The Jin Tachi Oriental Master Sword from General Edge matches some aspects of the traditional Japanese cavalry sword but adds an unusual curved grip. While it’s not historically accurate, this unusual sword would look great in any fantasy weapon collection.
Tachi were the longswords of the Japanese military — some literally too long to actually use. The longest known was a ceremonial odachi 3.7 meters in overall length. Combat tachi averaged several inches longer than the katana, but the 43-1/2-inch overall length of this imaginative weapon exceeds most real tachi by about a foot. Most of the extra length comes from the decorative curved grip of hardwood wrapped with brown cord. The 27-1/2-inch-long blade of high carbon steel is straighter than most tachi blades. Curved swords were more efficient at slashing and made better sense in the hands of cavalry. Straighter piercing blades like this one were the weapons of foot soldiers.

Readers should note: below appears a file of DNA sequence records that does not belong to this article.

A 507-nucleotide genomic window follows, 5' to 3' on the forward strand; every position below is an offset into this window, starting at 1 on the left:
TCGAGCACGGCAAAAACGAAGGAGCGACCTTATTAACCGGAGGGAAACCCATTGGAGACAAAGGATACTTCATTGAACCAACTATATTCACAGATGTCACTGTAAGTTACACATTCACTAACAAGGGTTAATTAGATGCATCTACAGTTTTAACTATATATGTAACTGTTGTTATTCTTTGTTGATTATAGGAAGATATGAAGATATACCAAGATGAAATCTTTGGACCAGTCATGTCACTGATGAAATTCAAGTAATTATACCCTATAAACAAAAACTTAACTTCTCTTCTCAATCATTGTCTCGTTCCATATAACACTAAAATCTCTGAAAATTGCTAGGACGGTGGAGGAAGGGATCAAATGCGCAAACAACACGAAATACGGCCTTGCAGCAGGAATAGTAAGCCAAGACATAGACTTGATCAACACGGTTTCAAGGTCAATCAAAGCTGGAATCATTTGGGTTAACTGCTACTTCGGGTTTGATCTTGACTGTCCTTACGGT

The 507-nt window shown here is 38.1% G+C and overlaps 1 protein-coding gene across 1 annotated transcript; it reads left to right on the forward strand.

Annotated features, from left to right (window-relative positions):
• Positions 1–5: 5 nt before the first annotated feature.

The fittings of antique bronze and leather do a better job of matching the old patterns, and the natural finish of the hardwood saya or scabbard adds to this sword’s fine appearance. Tachi like the Oriental Master sword were worn suspended from an obi or sash, hanging with the cutting edge down. Katana, the swords of the ground fighters, were worn edge up.
Tachi Gunto swords became the dress swords of the Japanese military in WWII and used a similar but more functional pattern. For a modern replica of the finest Tachi Gunto, see the Tachi Gunto #505 from Handmade Swords.
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